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Apollodorus surely recognizes that he simulates Socrates by simulating Socrates' narrative activity. Unfortunately, Apollodorus' pride is hubristic because he does not resemble Socrates in any philosophical sense.

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One interpreter remarks, "Apollodorus is nothing but a philosophical parrot who Apollodorus does not imitate Socrates in philosophy. Though Socrates uses narrative with the hope that it will lead others toward philosophical contemplation, Apollodorus does not move beyond the narrative level. Halperin notes, "when Apollodorus gets to the end of it, he simply shuts off, like a gramophone record that has finished playing" Several instances in the Symposium testify to Apollodorus' emotional preoccupation with Socrates.

Glaucon calls him Socrates' "hetaire" b6. The Phaedo corroborates Apollodorus' emotional attachment to Socrates. Given the characterization of Apollodorus in the Phaedo, it seems more likely that his narrations about Socrates grow out of this emotional attachment rather than from any philosophical interest.

His use of chairo reveals the emotional nature of his philosophic experience as the word suggests a sense of great rejoicing and excitement.

Despite these protestations, Apollodorus shows little interest in philosophy. Halperin underscores this point as well. He remarks, "Far from being true philosophers, Apollodorus and Aristodemus appear to function entirely as sites of Socratic inscription" Furthermore, his narration threatens to preclude the practice of philosophy altogether.

The dialogue begins when someone asks about the erotic and ostensibly philosophic speeches that took place at Agathon's a. Instead of telling the speeches and engaging in a philosophical discussion about them, Apollodorus narrates. The dialogue begins with Apollodorus' digressive narrative account about having just recently told the same story.

Apollodorus' audience must interrupt him twice to get him to relate the philosophical speeches d4 and e4.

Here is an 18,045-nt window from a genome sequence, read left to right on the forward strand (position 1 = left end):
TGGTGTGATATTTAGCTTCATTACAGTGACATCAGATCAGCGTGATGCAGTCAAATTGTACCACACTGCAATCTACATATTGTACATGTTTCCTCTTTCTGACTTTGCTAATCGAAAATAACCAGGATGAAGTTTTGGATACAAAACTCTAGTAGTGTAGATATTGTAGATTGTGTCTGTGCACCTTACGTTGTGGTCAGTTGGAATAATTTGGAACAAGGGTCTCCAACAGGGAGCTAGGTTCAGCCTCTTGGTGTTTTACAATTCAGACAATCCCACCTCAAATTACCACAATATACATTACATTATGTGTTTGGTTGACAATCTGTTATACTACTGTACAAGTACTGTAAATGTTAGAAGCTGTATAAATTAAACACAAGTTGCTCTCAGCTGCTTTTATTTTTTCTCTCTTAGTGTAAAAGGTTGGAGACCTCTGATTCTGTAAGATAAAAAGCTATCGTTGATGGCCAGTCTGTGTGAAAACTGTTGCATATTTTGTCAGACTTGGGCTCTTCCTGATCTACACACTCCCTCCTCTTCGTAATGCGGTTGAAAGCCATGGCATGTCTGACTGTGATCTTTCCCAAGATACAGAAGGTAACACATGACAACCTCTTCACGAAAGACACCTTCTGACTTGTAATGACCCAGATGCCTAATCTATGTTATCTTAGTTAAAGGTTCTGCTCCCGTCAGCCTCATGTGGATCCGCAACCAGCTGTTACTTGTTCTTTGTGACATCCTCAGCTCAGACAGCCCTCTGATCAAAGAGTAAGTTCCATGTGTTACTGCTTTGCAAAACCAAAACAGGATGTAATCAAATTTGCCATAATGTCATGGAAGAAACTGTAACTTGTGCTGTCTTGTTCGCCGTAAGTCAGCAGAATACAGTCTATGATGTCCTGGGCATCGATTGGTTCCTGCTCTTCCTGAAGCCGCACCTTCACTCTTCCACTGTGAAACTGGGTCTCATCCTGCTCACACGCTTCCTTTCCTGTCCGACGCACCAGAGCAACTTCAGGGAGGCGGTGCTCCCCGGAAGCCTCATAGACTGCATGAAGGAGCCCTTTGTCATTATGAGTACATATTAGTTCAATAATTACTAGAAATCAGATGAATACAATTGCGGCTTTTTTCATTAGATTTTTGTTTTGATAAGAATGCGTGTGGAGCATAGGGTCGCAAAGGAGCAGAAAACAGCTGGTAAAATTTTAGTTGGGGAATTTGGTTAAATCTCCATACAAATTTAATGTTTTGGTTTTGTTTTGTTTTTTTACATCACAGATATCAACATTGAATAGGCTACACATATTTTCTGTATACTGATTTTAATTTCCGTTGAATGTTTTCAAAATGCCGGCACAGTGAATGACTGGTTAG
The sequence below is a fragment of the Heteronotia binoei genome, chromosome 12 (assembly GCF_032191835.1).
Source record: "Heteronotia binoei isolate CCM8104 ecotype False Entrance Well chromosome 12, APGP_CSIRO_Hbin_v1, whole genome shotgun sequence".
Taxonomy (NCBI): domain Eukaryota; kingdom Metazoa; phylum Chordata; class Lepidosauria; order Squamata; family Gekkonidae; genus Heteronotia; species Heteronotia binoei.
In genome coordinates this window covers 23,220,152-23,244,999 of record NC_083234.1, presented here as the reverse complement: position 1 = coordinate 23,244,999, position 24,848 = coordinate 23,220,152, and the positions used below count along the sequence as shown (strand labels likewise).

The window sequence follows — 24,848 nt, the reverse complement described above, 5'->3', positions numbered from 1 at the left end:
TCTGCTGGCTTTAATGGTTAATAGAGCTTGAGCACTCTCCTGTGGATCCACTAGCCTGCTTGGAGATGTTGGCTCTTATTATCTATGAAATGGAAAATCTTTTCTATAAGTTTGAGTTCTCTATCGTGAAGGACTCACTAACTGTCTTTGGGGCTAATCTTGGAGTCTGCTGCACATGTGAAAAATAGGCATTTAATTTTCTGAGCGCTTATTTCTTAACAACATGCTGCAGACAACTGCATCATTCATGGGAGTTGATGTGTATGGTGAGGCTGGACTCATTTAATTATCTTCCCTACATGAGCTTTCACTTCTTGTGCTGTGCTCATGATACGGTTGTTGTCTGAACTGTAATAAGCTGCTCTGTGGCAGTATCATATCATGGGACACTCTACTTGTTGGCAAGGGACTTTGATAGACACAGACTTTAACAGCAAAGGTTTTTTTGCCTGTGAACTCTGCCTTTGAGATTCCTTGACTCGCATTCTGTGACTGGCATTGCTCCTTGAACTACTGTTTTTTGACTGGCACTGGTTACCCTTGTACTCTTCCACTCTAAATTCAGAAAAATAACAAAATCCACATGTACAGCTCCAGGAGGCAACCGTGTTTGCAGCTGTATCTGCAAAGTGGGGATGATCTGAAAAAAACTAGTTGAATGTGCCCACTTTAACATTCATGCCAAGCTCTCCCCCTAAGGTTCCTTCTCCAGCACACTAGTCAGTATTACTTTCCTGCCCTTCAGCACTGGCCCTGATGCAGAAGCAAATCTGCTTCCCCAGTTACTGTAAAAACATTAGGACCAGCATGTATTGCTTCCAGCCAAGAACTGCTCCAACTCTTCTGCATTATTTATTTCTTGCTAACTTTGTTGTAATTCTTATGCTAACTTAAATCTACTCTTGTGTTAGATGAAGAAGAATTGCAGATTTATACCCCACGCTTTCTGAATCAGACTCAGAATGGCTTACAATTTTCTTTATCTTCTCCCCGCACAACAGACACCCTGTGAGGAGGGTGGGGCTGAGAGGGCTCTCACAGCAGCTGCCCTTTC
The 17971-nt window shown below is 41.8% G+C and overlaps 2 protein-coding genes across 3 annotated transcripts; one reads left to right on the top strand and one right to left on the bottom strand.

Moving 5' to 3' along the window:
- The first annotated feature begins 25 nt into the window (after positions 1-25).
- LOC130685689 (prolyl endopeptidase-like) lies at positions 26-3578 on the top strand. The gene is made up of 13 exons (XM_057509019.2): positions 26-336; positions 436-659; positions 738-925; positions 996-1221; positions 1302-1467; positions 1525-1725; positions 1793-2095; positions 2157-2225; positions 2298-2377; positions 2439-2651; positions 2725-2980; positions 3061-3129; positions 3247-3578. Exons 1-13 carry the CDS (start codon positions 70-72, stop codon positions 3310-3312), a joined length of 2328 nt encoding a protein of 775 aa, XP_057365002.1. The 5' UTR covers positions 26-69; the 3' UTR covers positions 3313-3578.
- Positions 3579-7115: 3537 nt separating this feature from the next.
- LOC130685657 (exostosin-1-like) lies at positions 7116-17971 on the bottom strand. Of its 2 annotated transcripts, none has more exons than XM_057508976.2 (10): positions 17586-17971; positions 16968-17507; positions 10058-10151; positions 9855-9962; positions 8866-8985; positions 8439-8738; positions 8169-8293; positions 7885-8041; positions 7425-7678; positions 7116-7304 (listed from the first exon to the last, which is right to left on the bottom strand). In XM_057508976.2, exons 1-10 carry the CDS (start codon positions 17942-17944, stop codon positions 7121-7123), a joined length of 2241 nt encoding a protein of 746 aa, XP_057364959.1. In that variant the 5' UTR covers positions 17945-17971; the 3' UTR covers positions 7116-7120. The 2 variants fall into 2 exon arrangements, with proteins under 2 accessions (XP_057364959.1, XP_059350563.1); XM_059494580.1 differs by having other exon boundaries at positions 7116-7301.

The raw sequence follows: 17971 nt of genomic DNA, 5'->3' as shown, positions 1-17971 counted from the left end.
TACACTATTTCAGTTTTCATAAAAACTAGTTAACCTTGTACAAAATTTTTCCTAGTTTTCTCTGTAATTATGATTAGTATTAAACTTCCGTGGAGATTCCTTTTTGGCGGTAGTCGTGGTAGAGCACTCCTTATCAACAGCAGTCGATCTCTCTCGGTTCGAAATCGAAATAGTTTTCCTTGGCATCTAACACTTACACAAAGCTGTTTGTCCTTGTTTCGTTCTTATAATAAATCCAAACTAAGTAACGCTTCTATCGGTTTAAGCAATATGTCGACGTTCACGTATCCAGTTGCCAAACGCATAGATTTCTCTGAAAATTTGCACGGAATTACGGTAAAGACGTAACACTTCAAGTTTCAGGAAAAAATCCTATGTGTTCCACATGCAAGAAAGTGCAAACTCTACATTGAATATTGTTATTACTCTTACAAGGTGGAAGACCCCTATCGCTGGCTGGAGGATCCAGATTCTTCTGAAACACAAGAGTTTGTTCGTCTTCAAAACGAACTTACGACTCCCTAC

Apollodorus would rather narrate details about himself and Socrates than philosophize about eros and the good.

George Penwill characterizes Apollodorus and Aristodemus in the following way: Plato uses a parable, a short informative story, to illustrate 'forms' and the 'cave,' in his main work, The Republic which first appeared around BC. The Allegory of the Cave The dialogue between Socrates and Glaucon is probably fictitious and composed by Plato; whether or not the allegory originated with Socrates, or if Plato is using his mentor as a stand-in for his own idea, is unclear.

In the dialogue, Socrates asks Glaucon to imagine a cave, in which prisoners are kept. These prisoners have been in the cave since their childhood, and each of them is held there in a peculiar manner.

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They are all chained so that their legs and necks are immobile, forced to look at a wall in front of them. Behind the prisoners is a fire and between the fire and the prisoners is a raised walkway, on which people can walk. These people are puppeteers, and they are carrying objects, in the shape of human and animal figures, as well as everyday items.

The prisoners could only see these flickering images on the wall, since they could not move their heads; and so, naturally enough, they presumed the images to be real, rather than just shadowy representations of what is actually real. In fact, Socrates claimed, the images on the wall would be so real that the prisoners would assign prestige among each other to the one who could recall the most detail about the shapes, the order in which they appeared and which might typically be found together or in tandem.

Of course, Socrates would point out, this was hollow praise, since, in fact, the images were not real. Which is a just principle?

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Then on this view also justice will be admitted to be the having and doing what is a man's own, and belongs to him? Think, now, and say whether you agree with me or not.

Suppose a carpenter to be doing the business of a cobbler, or a cobbler of a carpenter; and suppose them to exchange their implements or their duties, or the same person to be doing the work of both, or whatever be the change; do you think that any great harm would result to the State?